12th March 2021

Club Buttons

The Melbourne Club

Stokes & Martin. 1867-1893.

The Melbourne Club was formed for “gentlemen” in November 1838, after only  4 years of Melbourne’s European settlement.

Port Phillip Gazette(Vic), 5th January 1839 page 3.

Technically, a gentleman was a member of a family with a coat of arms, but more broadly it included those those families owned landed estates in England, Ireland and Scotland. It initally met at John Pascoe Fawkner’s hotel, but moved into a purpose built building in 1859.  It was the premier social institution in terms of power and prestige. It still does not allow female membership, however there is the neighbouring female only ‘Lyceum Club’.

State Library Victoria image #1697750. 1892-1900.

 

Derwent Yacht Club

No backmark. It looks and feels like plastic, but because of the dating, is more likely to be horn, a natural plastic.

 The first¹  Tasmanian Yacht Club started in 1859 but failed by 1861. In 1874 the Derwent Sailing Boat Club was formed. It was renamed the Derwent Yacht Club in 1876.

The Mercury (Hobart), 13th October 1876 page 2.

In May 1880 a second club, unhappy with the existing one, started under the name Derwent Sailing Boat Club. It would in time absorb the rival. It was renamed the Derwent Sailing Club in 1884, the Derwent Yacht Club in 1899, then finally the Royal Yacht Club of Tasmania in 1910.

The Australiasian (Melbourne), 14th November 1908. Opening of the Hobart yachting season.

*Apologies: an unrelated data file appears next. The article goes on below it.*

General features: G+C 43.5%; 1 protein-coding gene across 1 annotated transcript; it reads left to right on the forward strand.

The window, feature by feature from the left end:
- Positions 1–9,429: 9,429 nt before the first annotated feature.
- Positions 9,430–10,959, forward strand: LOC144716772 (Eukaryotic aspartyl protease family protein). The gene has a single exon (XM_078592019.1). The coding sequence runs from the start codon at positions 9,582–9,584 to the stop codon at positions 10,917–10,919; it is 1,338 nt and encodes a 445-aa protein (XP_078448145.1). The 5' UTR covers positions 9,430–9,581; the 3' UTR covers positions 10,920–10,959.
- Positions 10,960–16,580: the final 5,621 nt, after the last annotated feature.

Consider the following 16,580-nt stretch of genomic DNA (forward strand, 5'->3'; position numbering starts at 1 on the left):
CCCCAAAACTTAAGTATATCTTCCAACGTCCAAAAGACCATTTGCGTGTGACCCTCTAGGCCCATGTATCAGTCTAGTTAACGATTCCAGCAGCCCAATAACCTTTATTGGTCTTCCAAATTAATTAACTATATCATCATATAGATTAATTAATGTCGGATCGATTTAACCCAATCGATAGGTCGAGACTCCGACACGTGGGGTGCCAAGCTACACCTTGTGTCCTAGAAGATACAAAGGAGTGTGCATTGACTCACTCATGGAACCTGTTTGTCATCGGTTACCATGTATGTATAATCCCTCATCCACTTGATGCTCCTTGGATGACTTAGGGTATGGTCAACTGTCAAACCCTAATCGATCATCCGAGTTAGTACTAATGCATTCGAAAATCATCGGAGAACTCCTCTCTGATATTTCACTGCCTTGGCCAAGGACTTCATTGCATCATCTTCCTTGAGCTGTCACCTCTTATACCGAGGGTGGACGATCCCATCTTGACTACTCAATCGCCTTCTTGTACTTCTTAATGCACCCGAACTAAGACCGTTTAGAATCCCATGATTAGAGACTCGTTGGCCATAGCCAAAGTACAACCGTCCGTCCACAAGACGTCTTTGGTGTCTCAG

The Mercury (Hobart), 30th September 1940 page 5.

There were/are also the Derwent Model Yacht Club and the Derwent Sailing Squadron, suggesting how fractured and political the Tasmanian sailing community must have been!

1. There was a single reference to a Derwent Yacht Club in 1833.

 

Royal Sydney Yacht Squadron

Backmark: D. Jones & Co. Sydney

The Sydney Morning Herald, 9th August 1862.

The article reports the start of the “resuscitated” squadron, but doe not mention  the previous squadron. Therein lies (another) tale of politics and poor sportsmanship!

In 1857 a Sydney based yacht club tore itself apart, with many resigning to form a new “Australian Yacht Squadron”. Presumably the original “Sydney Yacht Squadron” expired, because the resuscitated squadron mentioned above was actually  the rebadged Australian Yacht Squadron, as can be seen from when they applied for a Royal warrant in 1862. It was granted the next year, however, His Royal Highness had insisted on a name change:

The Sydney Morning Herald, 2nd July 1863.

Perhaps it was a mixed victory; they got the warrant but had to change their name back to the name of original club they had left in protest!

The Sydney Mail and New South Wales Advertiser, 20th September 1884 page 574. The new cup made in England for the club.

Illustrated Sydney News, 7th November 1891 page 8.

 

 

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